Because of how many people he knows and his active participation in his community, he has been coined the unofficial mayor. “It’s so funny, I didn’t even do anything and they call me the mayor,” he chortles.

“When you get to know people in your community, and I know many, people always come up to you and greet you as they do to me and my family. We like to share and give back. We keep it simple.”

According to Namohala, his rich cultural background and heritage are what allow him to be a community and people person who gets along with everyone. “Being Hawaiian and having Chinese, Caucasian, Indian and Guamanian ancestry, makes me appreciate different people, have different friends and get along with everybody,” he declares.

Pointing to the tattoo on his chest with pride and joy on his face, Herb says, “In our culture, your grandmother and grandfather would always tell you about your aumakua which means protector in Hawaiian. It’s comparable to a family crest and it truly does protect you and gives you a strong mana which means strength and sense of power.”

“My grandmother would always say to my dad and I, ‘Every time you guys go spearfishing in the water, and you come upon a shark it won’t attack you because you have a strong mana.’ My dad didn’t believe in that too much and would always caution me to get out of the water if we saw a shark in the distance,” he reminisces fondly. “I take so much pride in carrying my aumakua tattoo on my body, and since I’m by the ocean and the beach all the time I get to show it and share it with a lot of people who ask me about it.”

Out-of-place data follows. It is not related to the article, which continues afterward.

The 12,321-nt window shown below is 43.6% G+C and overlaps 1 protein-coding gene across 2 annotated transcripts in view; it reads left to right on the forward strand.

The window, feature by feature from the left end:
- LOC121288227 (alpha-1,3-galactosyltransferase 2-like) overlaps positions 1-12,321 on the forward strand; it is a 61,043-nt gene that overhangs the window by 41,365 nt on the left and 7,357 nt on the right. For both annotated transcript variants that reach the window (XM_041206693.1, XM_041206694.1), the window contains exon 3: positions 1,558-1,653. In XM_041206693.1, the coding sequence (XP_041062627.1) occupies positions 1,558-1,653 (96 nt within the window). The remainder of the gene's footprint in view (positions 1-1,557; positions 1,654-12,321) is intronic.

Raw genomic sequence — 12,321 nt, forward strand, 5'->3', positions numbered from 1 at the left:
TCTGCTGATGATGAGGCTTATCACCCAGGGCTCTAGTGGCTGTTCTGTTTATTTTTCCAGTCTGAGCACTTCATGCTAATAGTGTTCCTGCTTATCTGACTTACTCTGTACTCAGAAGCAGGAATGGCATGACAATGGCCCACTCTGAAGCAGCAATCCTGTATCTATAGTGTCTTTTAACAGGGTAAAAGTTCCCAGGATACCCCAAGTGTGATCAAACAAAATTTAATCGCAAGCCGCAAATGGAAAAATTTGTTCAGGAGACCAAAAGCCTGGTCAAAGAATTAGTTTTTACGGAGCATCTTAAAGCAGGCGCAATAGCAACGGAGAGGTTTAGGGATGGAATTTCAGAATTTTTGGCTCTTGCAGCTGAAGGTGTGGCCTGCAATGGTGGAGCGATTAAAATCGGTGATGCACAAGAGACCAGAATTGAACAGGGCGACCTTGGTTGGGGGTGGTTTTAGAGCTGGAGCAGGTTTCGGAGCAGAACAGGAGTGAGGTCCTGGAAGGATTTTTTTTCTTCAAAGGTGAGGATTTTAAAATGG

Besides feeling connected to his ancestry, culture and traditions, Herb explains how he also shares a strong connection with the land and ocean, as well as obligation to protect them. “I feel incredibly connected to my ocean and my land,” he underscores. “From the land and the mountains in Hawaiian which we call mauka and the ocean which we call makai, I am involved in conservation from mauka to makai and it is a blessing.

Sharing, protecting, and preserving Hawaiian culture are the elements which help Herb build a strong community around him and make the connection between work and tradition for him. “If you’re lucky enough to catch 20 fish at one time that’s a blessing from all the times you have given back, and the man upstairs whom we call akua, he watches, takes care and guides you. You share some of the fish with other people and you leave some back in the water, that how it works,” he explains with much conviction.